Feed the Future released an update of the U.S. Government’s Global Food Security Research Strategy on September 12, 2017, with three broad research themes that include advancing productive technologies, mitigating risk and improving economic opportunity and resilience.
Like the prior research strategy, this update continues to place heavy importance on developing technologies that drive gains in productivity that can lead to better livelihoods and lifespans. However, its new research themes recognize the continuing need to address the contexts that make it possible for individual households to adopt these improved technologies and to benefit in the long-run.
“The Feed the Future research strategy has from the beginning prioritized science to advance the productivity frontier,” said AMA Innovation Lab director Michael Carter. “While important, we know that smallholder farmers globally fall well short of that frontier, achieving yields that are at best 50 percent of what is already technologically possible with on-the-shelf technologies.”
New Themes, Expanded Priorities for Feed the Future
The biggest changes in Feed the Future’s research program is a stronger focus on technology transfer and scaling, on resilience and on nutrition. The new research strategy centers on three broad themes:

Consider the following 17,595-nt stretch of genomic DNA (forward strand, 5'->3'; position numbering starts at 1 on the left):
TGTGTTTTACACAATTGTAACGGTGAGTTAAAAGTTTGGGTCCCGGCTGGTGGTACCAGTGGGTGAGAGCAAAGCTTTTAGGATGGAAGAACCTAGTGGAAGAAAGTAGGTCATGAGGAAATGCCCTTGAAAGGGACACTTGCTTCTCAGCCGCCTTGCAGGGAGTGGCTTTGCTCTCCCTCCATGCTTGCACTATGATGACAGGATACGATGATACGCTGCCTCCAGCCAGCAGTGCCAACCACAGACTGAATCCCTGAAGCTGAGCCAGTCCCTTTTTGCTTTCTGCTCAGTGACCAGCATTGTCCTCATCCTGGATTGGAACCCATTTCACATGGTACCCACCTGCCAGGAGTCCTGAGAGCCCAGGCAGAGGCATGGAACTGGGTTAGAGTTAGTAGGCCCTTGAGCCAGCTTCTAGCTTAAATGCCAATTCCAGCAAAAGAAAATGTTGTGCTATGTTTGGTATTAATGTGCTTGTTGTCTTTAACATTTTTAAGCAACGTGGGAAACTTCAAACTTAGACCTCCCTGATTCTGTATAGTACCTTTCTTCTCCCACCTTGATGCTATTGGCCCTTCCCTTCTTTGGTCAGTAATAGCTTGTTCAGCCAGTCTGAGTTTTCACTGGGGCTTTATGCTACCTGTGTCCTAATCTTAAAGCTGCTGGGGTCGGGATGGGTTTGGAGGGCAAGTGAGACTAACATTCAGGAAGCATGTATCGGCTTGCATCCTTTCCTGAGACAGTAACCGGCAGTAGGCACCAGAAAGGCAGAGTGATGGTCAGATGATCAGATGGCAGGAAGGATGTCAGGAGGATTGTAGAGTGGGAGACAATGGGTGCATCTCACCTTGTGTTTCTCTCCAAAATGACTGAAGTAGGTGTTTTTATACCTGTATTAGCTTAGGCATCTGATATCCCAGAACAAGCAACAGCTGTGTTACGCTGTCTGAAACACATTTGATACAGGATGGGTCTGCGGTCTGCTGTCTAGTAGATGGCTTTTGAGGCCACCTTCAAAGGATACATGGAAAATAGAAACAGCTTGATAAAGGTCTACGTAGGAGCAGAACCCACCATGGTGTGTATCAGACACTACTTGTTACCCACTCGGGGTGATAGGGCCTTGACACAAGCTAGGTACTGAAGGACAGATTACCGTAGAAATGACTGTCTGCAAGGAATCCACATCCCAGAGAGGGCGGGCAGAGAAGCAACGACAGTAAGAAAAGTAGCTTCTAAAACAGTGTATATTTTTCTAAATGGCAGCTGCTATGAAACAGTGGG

- Technologies and practices that advance the productivity frontier to drive income growth, improve diets and promote natural resource conservation.
- Technologies and practices that reduce, manage and mitigate risk to support resilient, prosperous, well-nourished individuals, households and communities.
- Improved knowledge of how to achieve human outcomes: generating evidence on how to sustainably and equitably improve economic opportunity, nutrition and resilience.
Particularly important will be greater coordination between research and the scaling of technologies through greater consideration of local contexts. This should allow farmers to achieve the greatest benefits from new innovations.
“This was echoed during consultations for the refreshed Research Strategy,” the report states, “with stakeholders emphasizing that research investments should be guided by a clearer understanding of the local socioeconomic and development context, including end-user demand, in order to maximize food security impacts of research outputs.”
Greater Focus on Risk and Resilience
The increased focus on resilience is also an expansion from the 2011 research strategy. The U.S. Government Food Security Strategy 2017-2021, released in 2016 as part of the Global Food Security Act of 2016, made special mention of the importance of resilience as a primary strategic objective for U.S. food security.
However, resilience has been a major focus at USAID since as early as the Horn of Africa resilience strategy in 2012 led in part by current Center for Resilience director Greg Collins. The Resilience at USAID 2016 Progress Report found that the growing intensity and complexity of risk underscores the broad relevance of resilience to ending poverty and improving food security.
“This new Feed the Future research strategy gives equal priority to managing risk as a key constraint that limits smallholder adoption of more productive technologies,” said Carter. “It is great to see that the new strategy has devoted itself to minding this gap.”